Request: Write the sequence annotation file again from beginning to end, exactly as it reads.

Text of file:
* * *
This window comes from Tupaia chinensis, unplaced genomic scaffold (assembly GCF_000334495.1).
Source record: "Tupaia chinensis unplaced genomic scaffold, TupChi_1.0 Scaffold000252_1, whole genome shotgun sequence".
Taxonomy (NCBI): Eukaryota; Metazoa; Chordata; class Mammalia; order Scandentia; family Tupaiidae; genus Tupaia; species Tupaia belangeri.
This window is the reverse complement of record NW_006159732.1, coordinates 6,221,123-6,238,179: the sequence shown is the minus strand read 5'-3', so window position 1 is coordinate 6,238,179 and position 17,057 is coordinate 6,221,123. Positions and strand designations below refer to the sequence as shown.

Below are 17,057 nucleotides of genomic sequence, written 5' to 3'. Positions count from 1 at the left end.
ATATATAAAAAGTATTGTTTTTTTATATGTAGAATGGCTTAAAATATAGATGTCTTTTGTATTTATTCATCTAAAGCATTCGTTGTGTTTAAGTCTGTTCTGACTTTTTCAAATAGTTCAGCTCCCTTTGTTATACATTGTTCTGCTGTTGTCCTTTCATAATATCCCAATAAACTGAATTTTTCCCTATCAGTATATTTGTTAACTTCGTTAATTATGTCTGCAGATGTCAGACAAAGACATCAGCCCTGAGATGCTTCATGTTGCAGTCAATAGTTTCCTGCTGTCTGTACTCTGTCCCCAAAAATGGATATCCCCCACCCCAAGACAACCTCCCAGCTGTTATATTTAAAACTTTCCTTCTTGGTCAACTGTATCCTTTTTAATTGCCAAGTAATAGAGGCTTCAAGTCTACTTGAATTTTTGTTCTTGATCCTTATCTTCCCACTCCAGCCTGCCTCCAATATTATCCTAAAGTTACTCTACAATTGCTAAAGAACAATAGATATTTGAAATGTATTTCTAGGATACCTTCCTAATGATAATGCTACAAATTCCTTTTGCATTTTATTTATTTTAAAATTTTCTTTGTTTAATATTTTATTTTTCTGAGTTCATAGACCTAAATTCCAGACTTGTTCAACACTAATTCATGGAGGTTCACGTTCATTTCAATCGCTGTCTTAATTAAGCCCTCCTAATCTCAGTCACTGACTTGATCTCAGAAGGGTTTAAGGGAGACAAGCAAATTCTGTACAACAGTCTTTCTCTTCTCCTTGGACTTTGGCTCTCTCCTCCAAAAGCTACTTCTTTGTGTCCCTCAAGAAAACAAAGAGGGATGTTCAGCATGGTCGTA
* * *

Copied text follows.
This window comes from Tupaia chinensis, unplaced genomic scaffold (assembly GCF_000334495.1).
Source record: "Tupaia chinensis unplaced genomic scaffold, TupChi_1.0 Scaffold000252_1, whole genome shotgun sequence".
Taxonomy (NCBI): Eukaryota; Metazoa; Chordata; class Mammalia; order Scandentia; family Tupaiidae; genus Tupaia; species Tupaia belangeri.
This window is the reverse complement of record NW_006159732.1, coordinates 6,221,123-6,238,179: the sequence shown is the minus strand read 5'-3', so window position 1 is coordinate 6,238,179 and position 17,057 is coordinate 6,221,123. Positions and strand designations below refer to the sequence as shown.

Below are 17,057 nucleotides of genomic sequence, written 5' to 3'. Positions count from 1 at the left end.
ATATATAAAAAGTATTGTTTTTTTATATGTAGAATGGCTTAAAATATAGATGTCTTTTGTATTTATTCATCTAAAGCATTCGTTGTGTTTAAGTCTGTTCTGACTTTTTCAAATAGTTCAGCTCCCTTTGTTATACATTGTTCTGCTGTTGTCCTTTCATAATATCCCAATAAACTGAATTTTTCCCTATCAGTATATTTGTTAACTTCGTTAATTATGTCTGCAGATGTCAGACAAAGACATCAGCCCTGAGATGCTTCATGTTGCAGTCAATAGTTTCCTGCTGTCTGTACTCTGTCCCCAAAAATGGATATCCCCCACCCCAAGACAACCTCCCAGCTGTTATATTTAAAACTTTCCTTCTTGGTCAACTGTATCCTTTTTAATTGCCAAGTAATAGAGGCTTCAAGTCTACTTGAATTTTTGTTCTTGATCCTTATCTTCCCACTCCAGCCTGCCTCCAATATTATCCTAAAGTTACTCTACAATTGCTAAAGAACAATAGATATTTGAAATGTATTTCTAGGATACCTTCCTAATGATAATGCTACAAATTCCTTTTGCATTTTATTTATTTTAAAATTTTCTTTGTTTAATATTTTATTTTTCTGAGTTCATAGACCTAAATTCCAGACTTGTTCAACACTAATTCATGGAGGTTCACGTTCATTTCAATCGCTGTCTTAATTAAGCCCTCCTAATCTCAGTCACTGACTTGATCTCAGAAGGGTTTAAGGGAGACAAGCAAATTCTGTACAACAGTCTTTCTCTTCTCCTTGGACTTTGGCTCTCTCCTCCAAAAGCTACTTCTTTGTGTCCCTCAAGAAAACAAAGAGGGATGTTCAGCATGGTCGTA